An example is to convert from base $8$ to base $4$. This line shows the first step, but is not the answer.

$574035_8 \to (22)(13)(20)(00)(12)(11)_4$

From the right-hand side, the method for determining the pairs alternates between the normal conversion of a digit $d_8\to d_4$ and converts double the digit, for example $5_8=11_4 \to 22$ in pair formation, and $7_8=13_4\to (26)\to 32$.

To convert we need to add pairs together starting from the right-hand side. This is because the 1 column in base $8$ spills into the 4 and 1 columns in base $4$. And the 8 column in base $8$ spills into the 16 and 4 columns in base $4$. And the 64 column in base $8$ spills into the 256 and 64 columns in base $4$. And so on. So $(12)(11)\to (131)$. That is every pair produces $3$ digits towards the answer, relative to the bases being $2^3$ and $2^2$. There are no carries because the sum parts consists of either $0$ or $2$ from the left pair, and $0$ or $1$ from the right pair.

$(22)(13)(20)(00)(12)(11)_4 \to (233)(200)(131)_4 \to 233200131_4$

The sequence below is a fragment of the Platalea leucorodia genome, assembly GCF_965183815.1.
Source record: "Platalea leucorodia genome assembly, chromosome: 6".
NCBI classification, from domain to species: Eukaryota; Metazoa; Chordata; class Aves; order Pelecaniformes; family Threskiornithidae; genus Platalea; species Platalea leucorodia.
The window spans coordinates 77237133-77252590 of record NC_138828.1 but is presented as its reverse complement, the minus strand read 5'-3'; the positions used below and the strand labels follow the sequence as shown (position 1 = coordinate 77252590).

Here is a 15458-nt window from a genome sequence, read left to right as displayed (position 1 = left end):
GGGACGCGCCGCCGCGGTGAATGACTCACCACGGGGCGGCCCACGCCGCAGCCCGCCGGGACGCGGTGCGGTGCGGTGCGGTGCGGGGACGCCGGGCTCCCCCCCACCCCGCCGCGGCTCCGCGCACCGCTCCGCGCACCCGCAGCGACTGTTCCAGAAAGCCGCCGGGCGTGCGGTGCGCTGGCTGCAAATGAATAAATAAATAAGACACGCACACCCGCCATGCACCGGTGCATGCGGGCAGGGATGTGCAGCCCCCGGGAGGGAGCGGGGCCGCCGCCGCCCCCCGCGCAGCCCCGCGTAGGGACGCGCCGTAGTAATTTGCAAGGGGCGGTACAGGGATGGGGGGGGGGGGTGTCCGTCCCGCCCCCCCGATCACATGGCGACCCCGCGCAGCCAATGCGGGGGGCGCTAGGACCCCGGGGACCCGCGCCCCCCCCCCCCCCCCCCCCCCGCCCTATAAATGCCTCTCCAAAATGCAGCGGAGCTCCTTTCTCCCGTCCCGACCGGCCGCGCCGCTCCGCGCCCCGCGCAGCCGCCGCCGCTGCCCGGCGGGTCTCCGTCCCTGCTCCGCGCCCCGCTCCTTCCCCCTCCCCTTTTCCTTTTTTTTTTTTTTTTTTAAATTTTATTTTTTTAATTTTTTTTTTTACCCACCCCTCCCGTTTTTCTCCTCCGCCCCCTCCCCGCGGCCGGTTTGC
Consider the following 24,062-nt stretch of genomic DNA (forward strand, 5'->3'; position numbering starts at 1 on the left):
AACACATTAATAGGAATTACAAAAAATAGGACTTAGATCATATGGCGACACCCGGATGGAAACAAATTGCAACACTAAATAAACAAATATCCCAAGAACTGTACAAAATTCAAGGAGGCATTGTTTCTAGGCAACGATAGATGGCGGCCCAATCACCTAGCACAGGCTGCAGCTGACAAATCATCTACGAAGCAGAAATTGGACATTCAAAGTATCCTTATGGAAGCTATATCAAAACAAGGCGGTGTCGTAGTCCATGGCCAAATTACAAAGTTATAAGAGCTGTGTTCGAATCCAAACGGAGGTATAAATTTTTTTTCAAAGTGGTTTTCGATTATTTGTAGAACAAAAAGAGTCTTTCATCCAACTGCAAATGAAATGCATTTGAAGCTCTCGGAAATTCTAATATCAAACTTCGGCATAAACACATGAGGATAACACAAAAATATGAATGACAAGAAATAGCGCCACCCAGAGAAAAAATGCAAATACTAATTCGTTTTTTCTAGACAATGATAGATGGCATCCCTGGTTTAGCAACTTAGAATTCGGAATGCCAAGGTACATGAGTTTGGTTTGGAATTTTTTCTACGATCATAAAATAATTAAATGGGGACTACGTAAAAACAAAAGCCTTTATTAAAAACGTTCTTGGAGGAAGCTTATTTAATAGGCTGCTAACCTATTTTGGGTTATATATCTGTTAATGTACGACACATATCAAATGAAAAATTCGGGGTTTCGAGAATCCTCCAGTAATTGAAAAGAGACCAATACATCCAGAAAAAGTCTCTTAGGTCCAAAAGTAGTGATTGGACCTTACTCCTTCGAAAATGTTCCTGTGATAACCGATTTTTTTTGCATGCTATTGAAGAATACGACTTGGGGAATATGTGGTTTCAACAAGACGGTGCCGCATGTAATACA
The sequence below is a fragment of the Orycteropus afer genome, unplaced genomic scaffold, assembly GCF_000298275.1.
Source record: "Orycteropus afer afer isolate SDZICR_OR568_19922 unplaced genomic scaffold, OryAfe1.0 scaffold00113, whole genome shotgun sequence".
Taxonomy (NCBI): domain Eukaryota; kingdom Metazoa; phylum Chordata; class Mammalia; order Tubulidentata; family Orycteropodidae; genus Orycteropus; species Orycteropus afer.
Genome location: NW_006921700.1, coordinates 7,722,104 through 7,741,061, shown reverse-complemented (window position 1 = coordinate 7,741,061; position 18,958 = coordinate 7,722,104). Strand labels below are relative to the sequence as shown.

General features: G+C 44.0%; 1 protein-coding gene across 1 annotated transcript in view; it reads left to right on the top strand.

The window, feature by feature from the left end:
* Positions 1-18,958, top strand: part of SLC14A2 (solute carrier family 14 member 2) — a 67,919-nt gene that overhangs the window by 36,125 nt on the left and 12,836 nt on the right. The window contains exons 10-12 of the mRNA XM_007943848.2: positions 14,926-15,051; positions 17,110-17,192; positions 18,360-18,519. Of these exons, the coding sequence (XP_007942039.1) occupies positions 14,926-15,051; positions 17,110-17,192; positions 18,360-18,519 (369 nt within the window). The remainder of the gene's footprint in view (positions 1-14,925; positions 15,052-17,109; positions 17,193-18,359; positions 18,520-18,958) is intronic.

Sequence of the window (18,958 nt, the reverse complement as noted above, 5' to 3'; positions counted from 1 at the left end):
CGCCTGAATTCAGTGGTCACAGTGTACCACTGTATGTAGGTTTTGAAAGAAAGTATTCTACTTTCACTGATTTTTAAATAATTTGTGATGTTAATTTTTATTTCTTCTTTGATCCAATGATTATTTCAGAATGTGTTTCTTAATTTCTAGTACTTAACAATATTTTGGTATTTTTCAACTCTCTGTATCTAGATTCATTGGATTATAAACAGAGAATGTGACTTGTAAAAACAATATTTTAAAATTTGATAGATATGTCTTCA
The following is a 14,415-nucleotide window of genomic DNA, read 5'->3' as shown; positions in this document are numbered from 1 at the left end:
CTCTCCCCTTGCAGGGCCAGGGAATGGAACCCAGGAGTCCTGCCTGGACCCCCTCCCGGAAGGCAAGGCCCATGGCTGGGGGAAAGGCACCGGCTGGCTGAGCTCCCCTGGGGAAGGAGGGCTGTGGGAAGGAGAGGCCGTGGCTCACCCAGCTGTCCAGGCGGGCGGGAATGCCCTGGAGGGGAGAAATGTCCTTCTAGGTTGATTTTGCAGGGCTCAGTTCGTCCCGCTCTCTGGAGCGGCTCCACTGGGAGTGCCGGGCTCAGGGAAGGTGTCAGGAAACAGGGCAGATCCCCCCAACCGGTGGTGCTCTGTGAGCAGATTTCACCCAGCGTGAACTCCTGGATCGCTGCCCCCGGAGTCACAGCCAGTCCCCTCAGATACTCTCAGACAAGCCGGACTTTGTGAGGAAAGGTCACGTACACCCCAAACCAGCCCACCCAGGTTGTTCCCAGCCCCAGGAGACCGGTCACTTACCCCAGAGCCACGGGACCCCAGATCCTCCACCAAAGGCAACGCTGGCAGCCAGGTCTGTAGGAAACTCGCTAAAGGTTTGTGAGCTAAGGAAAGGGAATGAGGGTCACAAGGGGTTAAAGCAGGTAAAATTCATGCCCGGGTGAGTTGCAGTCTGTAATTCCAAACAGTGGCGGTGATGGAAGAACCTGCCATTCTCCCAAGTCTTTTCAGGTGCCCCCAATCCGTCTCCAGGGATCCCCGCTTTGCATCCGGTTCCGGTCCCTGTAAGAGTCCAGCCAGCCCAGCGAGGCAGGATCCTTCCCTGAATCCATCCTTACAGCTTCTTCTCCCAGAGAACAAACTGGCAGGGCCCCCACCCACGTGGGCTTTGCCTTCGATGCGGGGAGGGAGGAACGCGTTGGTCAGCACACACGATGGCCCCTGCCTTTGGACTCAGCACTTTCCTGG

To convert from base $4$ into base $8$ we reverse the process, which we can do because the middle digits from each triple is uniquely defined.

$32012_4 \to (032)(012) \to (02)(12)(00)(12) \to (01)(12)(00)(12) \to 1606_8$

halving alternate pairs.

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    $\begingroup$ "We can use mod to determine the necessary values, but this is effectively using base 10 by proxy." … unless you don't use base 10. $\endgroup$ – Potatoswatter Jul 11 '15 at 6:51
  • $\begingroup$ @Potato, I'm seeing how people can get confused; they think that the arithmetic with all the carrying and borrowing has to be done in decimal base when the same concepts exactly carry over to other bases. $\endgroup$ – J. M. is a poor mathematician Jul 11 '15 at 6:56
  • $\begingroup$ @Potatoswatter; if you think more naturally in base 103...everything we do is in base 10 - i can't see how to avoid this (i bet you thought i meant base 28, i mean base 26) $\endgroup$ – JonMark Perry Jul 11 '15 at 7:02
  • $\begingroup$ @JonMarkPerry Not everything we do is in base 10. The rules of place-value arithmetic are the same no matter the base. A good answer to this question should mention why place-value arithmetic is a good choice in the first place (efficient representation of numbers as a sequence of symbols from a finite set) and then present an algorithm for converting one place-value representation to another. $\endgroup$ – Potatoswatter Jul 11 '15 at 7:08
  • $\begingroup$ @Potatoswatter; what do you mean by base 10? 1000? 995353? (btw this is my answer so you don't need to @ me) $\endgroup$ – JonMark Perry Jul 11 '15 at 7:10